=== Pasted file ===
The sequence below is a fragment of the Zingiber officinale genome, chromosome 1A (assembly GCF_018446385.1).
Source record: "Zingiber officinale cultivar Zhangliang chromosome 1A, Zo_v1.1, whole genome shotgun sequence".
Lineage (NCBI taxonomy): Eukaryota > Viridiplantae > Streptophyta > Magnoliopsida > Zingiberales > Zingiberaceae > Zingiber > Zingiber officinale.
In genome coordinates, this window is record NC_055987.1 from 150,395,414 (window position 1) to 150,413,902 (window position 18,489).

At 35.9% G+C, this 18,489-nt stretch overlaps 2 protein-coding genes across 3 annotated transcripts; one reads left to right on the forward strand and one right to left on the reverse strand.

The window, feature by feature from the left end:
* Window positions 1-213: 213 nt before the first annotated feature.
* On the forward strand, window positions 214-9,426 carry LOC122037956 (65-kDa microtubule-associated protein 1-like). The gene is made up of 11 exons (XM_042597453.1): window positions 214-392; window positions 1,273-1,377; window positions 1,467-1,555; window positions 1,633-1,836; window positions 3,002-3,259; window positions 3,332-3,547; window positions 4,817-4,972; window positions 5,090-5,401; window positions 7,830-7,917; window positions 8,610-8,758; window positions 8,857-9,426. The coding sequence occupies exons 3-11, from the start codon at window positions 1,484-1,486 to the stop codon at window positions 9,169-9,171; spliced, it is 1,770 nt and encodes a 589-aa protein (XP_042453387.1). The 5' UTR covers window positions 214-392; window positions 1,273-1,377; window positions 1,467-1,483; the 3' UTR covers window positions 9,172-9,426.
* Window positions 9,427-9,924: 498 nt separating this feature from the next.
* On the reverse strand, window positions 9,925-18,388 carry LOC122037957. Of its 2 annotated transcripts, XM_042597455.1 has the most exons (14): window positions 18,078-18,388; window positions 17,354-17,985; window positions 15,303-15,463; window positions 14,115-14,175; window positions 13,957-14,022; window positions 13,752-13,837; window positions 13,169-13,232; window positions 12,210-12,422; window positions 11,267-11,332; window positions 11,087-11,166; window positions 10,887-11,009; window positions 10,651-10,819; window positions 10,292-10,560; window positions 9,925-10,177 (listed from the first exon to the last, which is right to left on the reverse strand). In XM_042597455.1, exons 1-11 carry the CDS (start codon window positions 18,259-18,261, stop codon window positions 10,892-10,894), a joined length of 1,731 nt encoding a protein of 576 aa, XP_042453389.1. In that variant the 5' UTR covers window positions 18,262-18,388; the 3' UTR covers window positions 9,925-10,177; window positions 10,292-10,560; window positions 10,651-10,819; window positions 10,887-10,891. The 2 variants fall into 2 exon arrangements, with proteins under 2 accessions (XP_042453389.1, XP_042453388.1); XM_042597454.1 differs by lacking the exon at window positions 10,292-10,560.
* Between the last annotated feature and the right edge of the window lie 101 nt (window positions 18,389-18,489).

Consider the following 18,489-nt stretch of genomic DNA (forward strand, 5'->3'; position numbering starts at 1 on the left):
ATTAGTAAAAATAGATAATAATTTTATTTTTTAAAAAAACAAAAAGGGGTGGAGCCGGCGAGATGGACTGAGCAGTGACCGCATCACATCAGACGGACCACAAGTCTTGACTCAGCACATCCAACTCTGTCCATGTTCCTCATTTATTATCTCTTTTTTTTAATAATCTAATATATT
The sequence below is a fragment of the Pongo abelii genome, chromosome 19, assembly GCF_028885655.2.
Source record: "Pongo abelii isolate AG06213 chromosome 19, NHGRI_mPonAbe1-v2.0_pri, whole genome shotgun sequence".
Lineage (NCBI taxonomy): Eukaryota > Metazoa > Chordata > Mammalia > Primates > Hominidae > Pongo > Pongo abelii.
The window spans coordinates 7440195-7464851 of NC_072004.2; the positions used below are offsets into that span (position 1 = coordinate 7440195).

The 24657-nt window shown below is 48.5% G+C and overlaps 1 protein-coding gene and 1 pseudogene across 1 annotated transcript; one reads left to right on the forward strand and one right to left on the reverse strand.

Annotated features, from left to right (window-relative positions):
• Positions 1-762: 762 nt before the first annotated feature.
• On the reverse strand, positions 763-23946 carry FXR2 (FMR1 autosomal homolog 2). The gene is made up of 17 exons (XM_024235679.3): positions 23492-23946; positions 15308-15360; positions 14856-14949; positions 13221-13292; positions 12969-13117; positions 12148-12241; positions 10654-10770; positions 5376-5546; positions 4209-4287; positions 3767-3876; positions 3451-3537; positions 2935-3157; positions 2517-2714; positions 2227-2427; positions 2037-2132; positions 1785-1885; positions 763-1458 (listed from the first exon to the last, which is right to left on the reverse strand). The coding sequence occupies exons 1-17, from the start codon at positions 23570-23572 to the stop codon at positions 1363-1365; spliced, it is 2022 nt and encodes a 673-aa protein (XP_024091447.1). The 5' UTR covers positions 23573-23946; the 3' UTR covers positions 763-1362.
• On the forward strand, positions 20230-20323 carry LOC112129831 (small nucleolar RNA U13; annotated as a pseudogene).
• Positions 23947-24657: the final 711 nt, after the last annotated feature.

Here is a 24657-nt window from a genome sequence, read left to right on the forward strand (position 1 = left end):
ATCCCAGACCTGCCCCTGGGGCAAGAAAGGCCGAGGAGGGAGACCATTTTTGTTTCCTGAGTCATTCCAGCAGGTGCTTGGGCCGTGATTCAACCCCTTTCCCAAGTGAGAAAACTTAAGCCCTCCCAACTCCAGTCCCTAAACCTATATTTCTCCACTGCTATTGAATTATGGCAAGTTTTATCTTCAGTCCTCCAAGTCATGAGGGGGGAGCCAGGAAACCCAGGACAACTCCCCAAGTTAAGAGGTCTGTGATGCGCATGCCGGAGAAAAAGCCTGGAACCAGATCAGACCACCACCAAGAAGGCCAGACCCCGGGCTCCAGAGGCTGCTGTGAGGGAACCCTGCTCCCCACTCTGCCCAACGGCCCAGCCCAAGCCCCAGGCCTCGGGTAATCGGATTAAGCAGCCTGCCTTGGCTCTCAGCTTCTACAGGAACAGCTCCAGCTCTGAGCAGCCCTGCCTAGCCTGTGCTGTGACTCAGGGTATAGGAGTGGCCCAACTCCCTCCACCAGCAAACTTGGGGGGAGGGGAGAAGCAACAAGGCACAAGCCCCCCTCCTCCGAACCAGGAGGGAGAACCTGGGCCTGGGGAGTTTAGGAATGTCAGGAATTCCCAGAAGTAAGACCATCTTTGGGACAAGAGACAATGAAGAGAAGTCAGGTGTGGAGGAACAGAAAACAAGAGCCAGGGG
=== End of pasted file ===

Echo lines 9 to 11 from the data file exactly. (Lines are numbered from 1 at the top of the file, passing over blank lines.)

* Window positions 9,427-9,924: 498 nt separating this feature from the next.
* On the reverse strand, window positions 9,925-18,388 carry LOC122037957. Of its 2 annotated transcripts, XM_042597455.1 has the most exons (14): window positions 18,078-18,388; window positions 17,354-17,985; window positions 15,303-15,463; window positions 14,115-14,175; window positions 13,957-14,022; window positions 13,752-13,837; window positions 13,169-13,232; window positions 12,210-12,422; window positions 11,267-11,332; window positions 11,087-11,166; window positions 10,887-11,009; window positions 10,651-10,819; window positions 10,292-10,560; window positions 9,925-10,177 (listed from the first exon to the last, which is right to left on the reverse strand). In XM_042597455.1, exons 1-11 carry the CDS (start codon window positions 18,259-18,261, stop codon window positions 10,892-10,894), a joined length of 1,731 nt encoding a protein of 576 aa, XP_042453389.1. In that variant the 5' UTR covers window positions 18,262-18,388; the 3' UTR covers window positions 9,925-10,177; window positions 10,292-10,560; window positions 10,651-10,819; window positions 10,887-10,891. The 2 variants fall into 2 exon arrangements, with proteins under 2 accessions (XP_042453389.1, XP_042453388.1); XM_042597454.1 differs by lacking the exon at window positions 10,292-10,560.
* Between the last annotated feature and the right edge of the window lie 101 nt (window positions 18,389-18,489).